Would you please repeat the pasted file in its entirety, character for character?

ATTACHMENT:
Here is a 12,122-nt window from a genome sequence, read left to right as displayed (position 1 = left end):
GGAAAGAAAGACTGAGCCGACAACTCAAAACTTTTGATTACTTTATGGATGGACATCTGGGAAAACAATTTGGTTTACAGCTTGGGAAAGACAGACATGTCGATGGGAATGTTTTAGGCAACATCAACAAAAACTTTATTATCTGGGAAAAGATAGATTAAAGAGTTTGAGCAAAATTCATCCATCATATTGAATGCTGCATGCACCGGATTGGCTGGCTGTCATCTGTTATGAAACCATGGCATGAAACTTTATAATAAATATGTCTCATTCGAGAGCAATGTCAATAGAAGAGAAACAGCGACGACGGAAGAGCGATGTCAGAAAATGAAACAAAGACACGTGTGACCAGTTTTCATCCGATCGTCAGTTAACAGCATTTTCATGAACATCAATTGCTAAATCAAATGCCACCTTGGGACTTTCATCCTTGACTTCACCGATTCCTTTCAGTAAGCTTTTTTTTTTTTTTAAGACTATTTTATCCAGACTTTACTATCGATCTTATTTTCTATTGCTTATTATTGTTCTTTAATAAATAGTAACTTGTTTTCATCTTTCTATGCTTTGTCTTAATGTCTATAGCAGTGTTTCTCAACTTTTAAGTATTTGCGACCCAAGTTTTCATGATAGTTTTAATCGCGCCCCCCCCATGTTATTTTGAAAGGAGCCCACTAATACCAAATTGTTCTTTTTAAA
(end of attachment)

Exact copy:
Here is a 12,122-nt window from a genome sequence, read left to right as displayed (position 1 = left end):
GGAAAGAAAGACTGAGCCGACAACTCAAAACTTTTGATTACTTTATGGATGGACATCTGGGAAAACAATTTGGTTTACAGCTTGGGAAAGACAGACATGTCGATGGGAATGTTTTAGGCAACATCAACAAAAACTTTATTATCTGGGAAAAGATAGATTAAAGAGTTTGAGCAAAATTCATCCATCATATTGAATGCTGCATGCACCGGATTGGCTGGCTGTCATCTGTTATGAAACCATGGCATGAAACTTTATAATAAATATGTCTCATTCGAGAGCAATGTCAATAGAAGAGAAACAGCGACGACGGAAGAGCGATGTCAGAAAATGAAACAAAGACACGTGTGACCAGTTTTCATCCGATCGTCAGTTAACAGCATTTTCATGAACATCAATTGCTAAATCAAATGCCACCTTGGGACTTTCATCCTTGACTTCACCGATTCCTTTCAGTAAGCTTTTTTTTTTTTTTAAGACTATTTTATCCAGACTTTACTATCGATCTTATTTTCTATTGCTTATTATTGTTCTTTAATAAATAGTAACTTGTTTTCATCTTTCTATGCTTTGTCTTAATGTCTATAGCAGTGTTTCTCAACTTTTAAGTATTTGCGACCCAAGTTTTCATGATAGTTTTAATCGCGCCCCCCCCATGTTATTTTGAAAGGAGCCCACTAATACCAAATTGTTCTTTTTAAA